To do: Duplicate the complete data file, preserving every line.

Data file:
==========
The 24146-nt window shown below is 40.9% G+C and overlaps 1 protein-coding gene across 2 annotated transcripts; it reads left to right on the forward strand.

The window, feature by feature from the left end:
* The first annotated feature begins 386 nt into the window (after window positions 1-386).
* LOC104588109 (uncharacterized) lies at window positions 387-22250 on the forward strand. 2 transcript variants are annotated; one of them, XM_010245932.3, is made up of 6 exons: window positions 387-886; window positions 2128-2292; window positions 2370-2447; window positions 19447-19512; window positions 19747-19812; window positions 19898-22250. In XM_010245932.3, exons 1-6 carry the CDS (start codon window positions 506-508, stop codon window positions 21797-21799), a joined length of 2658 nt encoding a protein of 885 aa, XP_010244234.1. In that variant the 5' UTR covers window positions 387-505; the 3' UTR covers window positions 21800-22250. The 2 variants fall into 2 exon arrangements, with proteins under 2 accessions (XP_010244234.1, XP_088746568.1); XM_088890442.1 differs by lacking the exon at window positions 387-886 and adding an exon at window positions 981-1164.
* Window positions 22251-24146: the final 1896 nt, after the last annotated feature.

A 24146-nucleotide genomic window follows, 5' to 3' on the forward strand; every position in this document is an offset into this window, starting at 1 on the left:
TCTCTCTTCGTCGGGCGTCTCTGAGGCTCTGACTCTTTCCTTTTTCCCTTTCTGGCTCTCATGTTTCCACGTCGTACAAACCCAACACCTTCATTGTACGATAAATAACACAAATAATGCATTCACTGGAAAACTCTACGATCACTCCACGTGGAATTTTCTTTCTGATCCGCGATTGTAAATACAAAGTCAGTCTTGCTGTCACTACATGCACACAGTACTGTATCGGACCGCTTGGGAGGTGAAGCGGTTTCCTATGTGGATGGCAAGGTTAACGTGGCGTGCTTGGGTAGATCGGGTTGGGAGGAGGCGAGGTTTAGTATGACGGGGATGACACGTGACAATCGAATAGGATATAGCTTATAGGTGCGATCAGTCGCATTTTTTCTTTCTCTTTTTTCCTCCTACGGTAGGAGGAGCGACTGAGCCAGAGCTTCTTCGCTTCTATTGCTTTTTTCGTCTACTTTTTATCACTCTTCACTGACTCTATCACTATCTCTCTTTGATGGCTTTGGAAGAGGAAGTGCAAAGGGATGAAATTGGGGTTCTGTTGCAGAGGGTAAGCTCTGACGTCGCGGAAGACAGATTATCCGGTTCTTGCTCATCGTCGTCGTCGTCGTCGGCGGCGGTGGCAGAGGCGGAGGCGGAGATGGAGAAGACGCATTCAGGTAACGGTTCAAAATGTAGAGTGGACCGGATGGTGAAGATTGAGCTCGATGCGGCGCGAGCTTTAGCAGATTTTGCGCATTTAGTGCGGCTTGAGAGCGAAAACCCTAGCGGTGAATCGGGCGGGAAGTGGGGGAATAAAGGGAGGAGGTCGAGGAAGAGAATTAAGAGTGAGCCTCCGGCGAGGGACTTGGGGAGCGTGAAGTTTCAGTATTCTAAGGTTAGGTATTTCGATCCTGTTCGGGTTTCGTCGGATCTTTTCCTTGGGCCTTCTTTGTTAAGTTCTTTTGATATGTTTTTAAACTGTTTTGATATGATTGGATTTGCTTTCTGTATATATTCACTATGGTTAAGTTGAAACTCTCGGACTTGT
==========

The 24146-nt window shown below is 40.9% G+C and overlaps 1 protein-coding gene across 2 annotated transcripts; it reads left to right on the forward strand.

The window, feature by feature from the left end:
* The first annotated feature begins 386 nt into the window (after window positions 1-386).
* LOC104588109 (uncharacterized) lies at window positions 387-22250 on the forward strand. 2 transcript variants are annotated; one of them, XM_010245932.3, is made up of 6 exons: window positions 387-886; window positions 2128-2292; window positions 2370-2447; window positions 19447-19512; window positions 19747-19812; window positions 19898-22250. In XM_010245932.3, exons 1-6 carry the CDS (start codon window positions 506-508, stop codon window positions 21797-21799), a joined length of 2658 nt encoding a protein of 885 aa, XP_010244234.1. In that variant the 5' UTR covers window positions 387-505; the 3' UTR covers window positions 21800-22250. The 2 variants fall into 2 exon arrangements, with proteins under 2 accessions (XP_010244234.1, XP_088746568.1); XM_088890442.1 differs by lacking the exon at window positions 387-886 and adding an exon at window positions 981-1164.
* Window positions 22251-24146: the final 1896 nt, after the last annotated feature.

A 24146-nucleotide genomic window follows, 5' to 3' on the forward strand; every position in this document is an offset into this window, starting at 1 on the left:
TCTCTCTTCGTCGGGCGTCTCTGAGGCTCTGACTCTTTCCTTTTTCCCTTTCTGGCTCTCATGTTTCCACGTCGTACAAACCCAACACCTTCATTGTACGATAAATAACACAAATAATGCATTCACTGGAAAACTCTACGATCACTCCACGTGGAATTTTCTTTCTGATCCGCGATTGTAAATACAAAGTCAGTCTTGCTGTCACTACATGCACACAGTACTGTATCGGACCGCTTGGGAGGTGAAGCGGTTTCCTATGTGGATGGCAAGGTTAACGTGGCGTGCTTGGGTAGATCGGGTTGGGAGGAGGCGAGGTTTAGTATGACGGGGATGACACGTGACAATCGAATAGGATATAGCTTATAGGTGCGATCAGTCGCATTTTTTCTTTCTCTTTTTTCCTCCTACGGTAGGAGGAGCGACTGAGCCAGAGCTTCTTCGCTTCTATTGCTTTTTTCGTCTACTTTTTATCACTCTTCACTGACTCTATCACTATCTCTCTTTGATGGCTTTGGAAGAGGAAGTGCAAAGGGATGAAATTGGGGTTCTGTTGCAGAGGGTAAGCTCTGACGTCGCGGAAGACAGATTATCCGGTTCTTGCTCATCGTCGTCGTCGTCGTCGGCGGCGGTGGCAGAGGCGGAGGCGGAGATGGAGAAGACGCATTCAGGTAACGGTTCAAAATGTAGAGTGGACCGGATGGTGAAGATTGAGCTCGATGCGGCGCGAGCTTTAGCAGATTTTGCGCATTTAGTGCGGCTTGAGAGCGAAAACCCTAGCGGTGAATCGGGCGGGAAGTGGGGGAATAAAGGGAGGAGGTCGAGGAAGAGAATTAAGAGTGAGCCTCCGGCGAGGGACTTGGGGAGCGTGAAGTTTCAGTATTCTAAGGTTAGGTATTTCGATCCTGTTCGGGTTTCGTCGGATCTTTTCCTTGGGCCTTCTTTGTTAAGTTCTTTTGATATGTTTTTAAACTGTTTTGATATGATTGGATTTGCTTTCTGTATATATTCACTATGGTTAAGTTGAAACTCTCGGACTTGT